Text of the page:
Sunday, January 11, 2009

Symmetrical Inversion

Inspired again by Bartok's Mikrokosmos, I've written a canon in inversion at the octave.

As I mentioned two days ago, Mikrokosmos contains a wealth of compositional ideas. Though not a canon, #29 (book one) Imitáció tükörképben (Imitation Reflected) uses a strict inversion which causes some interesting pitch material. At this point in the book, Bartok is still using five-finger positions. The strict inversion of the first five notes of E major (in the right hand) inverts to the last five (or the first five below the tonic) pitches of E phrygian in the left hand. See the notated examples for clarity.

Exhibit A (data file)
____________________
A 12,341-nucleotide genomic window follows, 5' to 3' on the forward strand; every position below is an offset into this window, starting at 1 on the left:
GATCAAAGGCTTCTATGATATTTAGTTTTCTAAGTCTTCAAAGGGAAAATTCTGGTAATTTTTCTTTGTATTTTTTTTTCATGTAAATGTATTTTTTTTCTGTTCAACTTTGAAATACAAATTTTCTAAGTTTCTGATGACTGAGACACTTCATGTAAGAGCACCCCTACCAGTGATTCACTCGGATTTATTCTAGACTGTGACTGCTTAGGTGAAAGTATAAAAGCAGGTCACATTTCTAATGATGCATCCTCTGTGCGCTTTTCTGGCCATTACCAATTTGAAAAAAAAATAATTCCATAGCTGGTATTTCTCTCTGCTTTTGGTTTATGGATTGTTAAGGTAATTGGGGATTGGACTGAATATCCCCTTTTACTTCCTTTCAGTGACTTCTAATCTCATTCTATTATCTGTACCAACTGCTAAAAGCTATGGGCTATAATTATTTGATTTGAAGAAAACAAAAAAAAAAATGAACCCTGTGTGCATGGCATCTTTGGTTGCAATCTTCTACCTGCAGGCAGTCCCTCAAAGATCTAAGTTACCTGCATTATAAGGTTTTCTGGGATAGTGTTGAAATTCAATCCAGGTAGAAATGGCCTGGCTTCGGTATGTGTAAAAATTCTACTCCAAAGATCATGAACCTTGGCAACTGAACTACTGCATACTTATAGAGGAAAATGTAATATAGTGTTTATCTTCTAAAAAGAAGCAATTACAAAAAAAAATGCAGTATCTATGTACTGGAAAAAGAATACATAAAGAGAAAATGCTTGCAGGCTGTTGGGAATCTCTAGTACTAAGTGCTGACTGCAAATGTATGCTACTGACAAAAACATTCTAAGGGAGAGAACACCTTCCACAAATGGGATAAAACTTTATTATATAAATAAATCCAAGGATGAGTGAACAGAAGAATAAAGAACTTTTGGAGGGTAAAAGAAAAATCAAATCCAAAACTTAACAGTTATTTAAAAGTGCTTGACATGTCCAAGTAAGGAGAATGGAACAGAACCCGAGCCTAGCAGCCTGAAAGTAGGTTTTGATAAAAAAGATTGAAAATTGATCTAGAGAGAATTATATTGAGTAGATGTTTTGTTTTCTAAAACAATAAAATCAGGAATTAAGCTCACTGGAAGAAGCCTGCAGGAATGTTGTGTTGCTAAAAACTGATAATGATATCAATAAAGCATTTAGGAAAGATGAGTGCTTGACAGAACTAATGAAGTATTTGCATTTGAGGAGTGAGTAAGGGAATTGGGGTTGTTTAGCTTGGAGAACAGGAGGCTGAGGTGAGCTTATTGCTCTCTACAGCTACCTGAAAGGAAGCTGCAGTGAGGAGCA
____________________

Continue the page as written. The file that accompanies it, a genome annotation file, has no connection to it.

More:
(click on image to enlarge)

As you can see, using the tonic as the axis of inversion, a major scale will always invert to a phrygian.

For my example, I used the phrygian in the right hand which reflects as major in the left. This time, though I still kept it short and simple, I didn't limit myself to a five finger position. I did, however, contain it within an octave in each hand.

I kept to mostly consonances and approached and left dissonances by step. The result certainly isn't 18th century in style...

(Click on image to enlarge)

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